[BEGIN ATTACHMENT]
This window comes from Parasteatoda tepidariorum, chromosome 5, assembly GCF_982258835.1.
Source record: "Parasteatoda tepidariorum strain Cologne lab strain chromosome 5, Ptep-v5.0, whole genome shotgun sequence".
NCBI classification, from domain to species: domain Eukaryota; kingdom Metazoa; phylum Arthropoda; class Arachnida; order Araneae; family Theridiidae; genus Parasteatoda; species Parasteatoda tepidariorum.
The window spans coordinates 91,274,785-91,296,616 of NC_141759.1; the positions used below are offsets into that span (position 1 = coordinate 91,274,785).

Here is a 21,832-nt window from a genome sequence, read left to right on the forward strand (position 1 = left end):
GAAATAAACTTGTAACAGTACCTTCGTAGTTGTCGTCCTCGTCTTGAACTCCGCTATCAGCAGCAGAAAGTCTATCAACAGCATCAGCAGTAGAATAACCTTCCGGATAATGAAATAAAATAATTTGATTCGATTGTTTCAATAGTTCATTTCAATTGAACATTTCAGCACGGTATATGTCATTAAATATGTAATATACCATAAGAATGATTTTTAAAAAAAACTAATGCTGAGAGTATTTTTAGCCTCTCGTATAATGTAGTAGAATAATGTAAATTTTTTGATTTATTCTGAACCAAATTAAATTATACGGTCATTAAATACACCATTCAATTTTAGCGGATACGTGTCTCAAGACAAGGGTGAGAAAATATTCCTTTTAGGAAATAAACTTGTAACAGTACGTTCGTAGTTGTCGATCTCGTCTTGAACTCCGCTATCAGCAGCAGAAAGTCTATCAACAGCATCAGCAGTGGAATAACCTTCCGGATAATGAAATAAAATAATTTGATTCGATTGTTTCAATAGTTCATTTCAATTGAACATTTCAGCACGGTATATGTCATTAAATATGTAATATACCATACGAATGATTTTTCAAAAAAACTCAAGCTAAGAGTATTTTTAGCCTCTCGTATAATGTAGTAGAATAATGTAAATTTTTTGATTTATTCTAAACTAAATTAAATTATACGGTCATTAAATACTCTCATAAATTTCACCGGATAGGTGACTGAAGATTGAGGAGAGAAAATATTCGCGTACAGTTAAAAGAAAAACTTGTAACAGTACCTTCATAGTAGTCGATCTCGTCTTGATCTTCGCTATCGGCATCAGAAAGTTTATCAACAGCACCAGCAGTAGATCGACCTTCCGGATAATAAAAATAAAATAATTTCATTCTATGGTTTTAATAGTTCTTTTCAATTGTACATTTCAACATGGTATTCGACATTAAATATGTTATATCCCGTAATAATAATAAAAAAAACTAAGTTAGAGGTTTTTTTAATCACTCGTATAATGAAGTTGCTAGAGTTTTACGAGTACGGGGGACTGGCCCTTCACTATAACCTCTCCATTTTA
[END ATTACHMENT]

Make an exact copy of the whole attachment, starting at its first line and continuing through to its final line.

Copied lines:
This window comes from Parasteatoda tepidariorum, chromosome 5, assembly GCF_982258835.1.
Source record: "Parasteatoda tepidariorum strain Cologne lab strain chromosome 5, Ptep-v5.0, whole genome shotgun sequence".
NCBI classification, from domain to species: domain Eukaryota; kingdom Metazoa; phylum Arthropoda; class Arachnida; order Araneae; family Theridiidae; genus Parasteatoda; species Parasteatoda tepidariorum.
The window spans coordinates 91,274,785-91,296,616 of NC_141759.1; the positions used below are offsets into that span (position 1 = coordinate 91,274,785).

Here is a 21,832-nt window from a genome sequence, read left to right on the forward strand (position 1 = left end):
GAAATAAACTTGTAACAGTACCTTCGTAGTTGTCGTCCTCGTCTTGAACTCCGCTATCAGCAGCAGAAAGTCTATCAACAGCATCAGCAGTAGAATAACCTTCCGGATAATGAAATAAAATAATTTGATTCGATTGTTTCAATAGTTCATTTCAATTGAACATTTCAGCACGGTATATGTCATTAAATATGTAATATACCATAAGAATGATTTTTAAAAAAAACTAATGCTGAGAGTATTTTTAGCCTCTCGTATAATGTAGTAGAATAATGTAAATTTTTTGATTTATTCTGAACCAAATTAAATTATACGGTCATTAAATACACCATTCAATTTTAGCGGATACGTGTCTCAAGACAAGGGTGAGAAAATATTCCTTTTAGGAAATAAACTTGTAACAGTACGTTCGTAGTTGTCGATCTCGTCTTGAACTCCGCTATCAGCAGCAGAAAGTCTATCAACAGCATCAGCAGTGGAATAACCTTCCGGATAATGAAATAAAATAATTTGATTCGATTGTTTCAATAGTTCATTTCAATTGAACATTTCAGCACGGTATATGTCATTAAATATGTAATATACCATACGAATGATTTTTCAAAAAAACTCAAGCTAAGAGTATTTTTAGCCTCTCGTATAATGTAGTAGAATAATGTAAATTTTTTGATTTATTCTAAACTAAATTAAATTATACGGTCATTAAATACTCTCATAAATTTCACCGGATAGGTGACTGAAGATTGAGGAGAGAAAATATTCGCGTACAGTTAAAAGAAAAACTTGTAACAGTACCTTCATAGTAGTCGATCTCGTCTTGATCTTCGCTATCGGCATCAGAAAGTTTATCAACAGCACCAGCAGTAGATCGACCTTCCGGATAATAAAAATAAAATAATTTCATTCTATGGTTTTAATAGTTCTTTTCAATTGTACATTTCAACATGGTATTCGACATTAAATATGTTATATCCCGTAATAATAATAAAAAAAACTAAGTTAGAGGTTTTTTTAATCACTCGTATAATGAAGTTGCTAGAGTTTTACGAGTACGGGGGACTGGCCCTTCACTATAACCTCTCCATTTTA